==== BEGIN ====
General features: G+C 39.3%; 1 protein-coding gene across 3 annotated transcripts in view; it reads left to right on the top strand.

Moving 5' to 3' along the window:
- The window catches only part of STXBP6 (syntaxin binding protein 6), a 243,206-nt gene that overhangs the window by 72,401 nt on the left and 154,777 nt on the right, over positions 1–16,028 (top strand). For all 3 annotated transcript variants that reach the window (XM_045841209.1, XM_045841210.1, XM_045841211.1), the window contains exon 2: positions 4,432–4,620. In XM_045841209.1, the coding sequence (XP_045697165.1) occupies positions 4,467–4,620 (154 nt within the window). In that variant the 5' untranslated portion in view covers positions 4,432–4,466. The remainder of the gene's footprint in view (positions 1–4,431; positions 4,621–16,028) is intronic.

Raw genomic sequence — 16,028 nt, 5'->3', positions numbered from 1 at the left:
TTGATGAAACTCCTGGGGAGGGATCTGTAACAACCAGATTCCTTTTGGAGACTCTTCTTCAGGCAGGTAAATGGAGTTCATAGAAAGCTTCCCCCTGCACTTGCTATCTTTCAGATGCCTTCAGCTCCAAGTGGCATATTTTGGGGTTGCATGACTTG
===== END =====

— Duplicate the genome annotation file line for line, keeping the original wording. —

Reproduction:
General features: G+C 39.3%; 1 protein-coding gene across 3 annotated transcripts in view; it reads left to right on the top strand.

Moving 5' to 3' along the window:
- The window catches only part of STXBP6 (syntaxin binding protein 6), a 243,206-nt gene that overhangs the window by 72,401 nt on the left and 154,777 nt on the right, over positions 1–16,028 (top strand). For all 3 annotated transcript variants that reach the window (XM_045841209.1, XM_045841210.1, XM_045841211.1), the window contains exon 2: positions 4,432–4,620. In XM_045841209.1, the coding sequence (XP_045697165.1) occupies positions 4,467–4,620 (154 nt within the window). In that variant the 5' untranslated portion in view covers positions 4,432–4,466. The remainder of the gene's footprint in view (positions 1–4,431; positions 4,621–16,028) is intronic.

Raw genomic sequence — 16,028 nt, 5'->3', positions numbered from 1 at the left:
TTGATGAAACTCCTGGGGAGGGATCTGTAACAACCAGATTCCTTTTGGAGACTCTTCTTCAGGCAGGTAAATGGAGTTCATAGAAAGCTTCCCCCTGCACTTGCTATCTTTCAGATGCCTTCAGCTCCAAGTGGCATATTTTGGGGTTGCATGACTTG